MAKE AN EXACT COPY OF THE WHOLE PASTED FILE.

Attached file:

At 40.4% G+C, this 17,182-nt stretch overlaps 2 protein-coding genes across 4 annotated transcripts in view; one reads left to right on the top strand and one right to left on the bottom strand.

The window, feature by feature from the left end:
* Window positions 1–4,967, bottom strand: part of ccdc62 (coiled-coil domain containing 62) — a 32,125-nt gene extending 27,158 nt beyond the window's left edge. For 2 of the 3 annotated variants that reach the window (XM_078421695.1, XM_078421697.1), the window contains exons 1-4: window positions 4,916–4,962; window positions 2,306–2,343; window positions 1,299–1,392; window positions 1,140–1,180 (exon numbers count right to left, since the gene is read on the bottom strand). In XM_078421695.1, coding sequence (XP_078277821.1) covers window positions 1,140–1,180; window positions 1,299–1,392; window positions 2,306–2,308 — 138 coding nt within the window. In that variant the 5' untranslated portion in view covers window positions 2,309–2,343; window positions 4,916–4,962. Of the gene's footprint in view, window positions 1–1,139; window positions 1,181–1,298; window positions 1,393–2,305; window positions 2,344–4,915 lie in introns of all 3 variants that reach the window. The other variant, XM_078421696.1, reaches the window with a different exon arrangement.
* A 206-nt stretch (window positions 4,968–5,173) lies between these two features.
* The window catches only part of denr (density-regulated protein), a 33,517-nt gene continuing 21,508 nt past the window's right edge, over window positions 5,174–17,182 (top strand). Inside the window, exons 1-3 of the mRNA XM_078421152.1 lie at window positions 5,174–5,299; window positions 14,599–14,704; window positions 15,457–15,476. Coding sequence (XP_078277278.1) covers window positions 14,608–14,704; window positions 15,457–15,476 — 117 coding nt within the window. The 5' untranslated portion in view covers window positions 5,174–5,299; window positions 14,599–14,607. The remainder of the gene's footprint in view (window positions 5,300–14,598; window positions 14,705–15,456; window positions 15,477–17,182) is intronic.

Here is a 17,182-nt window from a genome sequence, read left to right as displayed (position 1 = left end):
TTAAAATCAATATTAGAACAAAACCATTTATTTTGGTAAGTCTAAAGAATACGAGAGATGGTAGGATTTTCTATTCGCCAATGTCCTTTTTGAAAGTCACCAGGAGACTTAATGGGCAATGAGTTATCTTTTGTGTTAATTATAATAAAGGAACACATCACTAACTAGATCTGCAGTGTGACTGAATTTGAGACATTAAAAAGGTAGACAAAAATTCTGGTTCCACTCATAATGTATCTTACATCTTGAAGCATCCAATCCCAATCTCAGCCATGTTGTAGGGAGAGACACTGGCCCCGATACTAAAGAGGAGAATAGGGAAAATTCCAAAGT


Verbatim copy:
At 40.4% G+C, this 17,182-nt stretch overlaps 2 protein-coding genes across 4 annotated transcripts in view; one reads left to right on the top strand and one right to left on the bottom strand.

The window, feature by feature from the left end:
* Window positions 1–4,967, bottom strand: part of ccdc62 (coiled-coil domain containing 62) — a 32,125-nt gene extending 27,158 nt beyond the window's left edge. For 2 of the 3 annotated variants that reach the window (XM_078421695.1, XM_078421697.1), the window contains exons 1-4: window positions 4,916–4,962; window positions 2,306–2,343; window positions 1,299–1,392; window positions 1,140–1,180 (exon numbers count right to left, since the gene is read on the bottom strand). In XM_078421695.1, coding sequence (XP_078277821.1) covers window positions 1,140–1,180; window positions 1,299–1,392; window positions 2,306–2,308 — 138 coding nt within the window. In that variant the 5' untranslated portion in view covers window positions 2,309–2,343; window positions 4,916–4,962. Of the gene's footprint in view, window positions 1–1,139; window positions 1,181–1,298; window positions 1,393–2,305; window positions 2,344–4,915 lie in introns of all 3 variants that reach the window. The other variant, XM_078421696.1, reaches the window with a different exon arrangement.
* A 206-nt stretch (window positions 4,968–5,173) lies between these two features.
* The window catches only part of denr (density-regulated protein), a 33,517-nt gene continuing 21,508 nt past the window's right edge, over window positions 5,174–17,182 (top strand). Inside the window, exons 1-3 of the mRNA XM_078421152.1 lie at window positions 5,174–5,299; window positions 14,599–14,704; window positions 15,457–15,476. Coding sequence (XP_078277278.1) covers window positions 14,608–14,704; window positions 15,457–15,476 — 117 coding nt within the window. The 5' untranslated portion in view covers window positions 5,174–5,299; window positions 14,599–14,607. The remainder of the gene's footprint in view (window positions 5,300–14,598; window positions 14,705–15,456; window positions 15,477–17,182) is intronic.

Here is a 17,182-nt window from a genome sequence, read left to right as displayed (position 1 = left end):
TTAAAATCAATATTAGAACAAAACCATTTATTTTGGTAAGTCTAAAGAATACGAGAGATGGTAGGATTTTCTATTCGCCAATGTCCTTTTTGAAAGTCACCAGGAGACTTAATGGGCAATGAGTTATCTTTTGTGTTAATTATAATAAAGGAACACATCACTAACTAGATCTGCAGTGTGACTGAATTTGAGACATTAAAAAGGTAGACAAAAATTCTGGTTCCACTCATAATGTATCTTACATCTTGAAGCATCCAATCCCAATCTCAGCCATGTTGTAGGGAGAGACACTGGCCCCGATACTAAAGAGGAGAATAGGGAAAATTCCAAAGT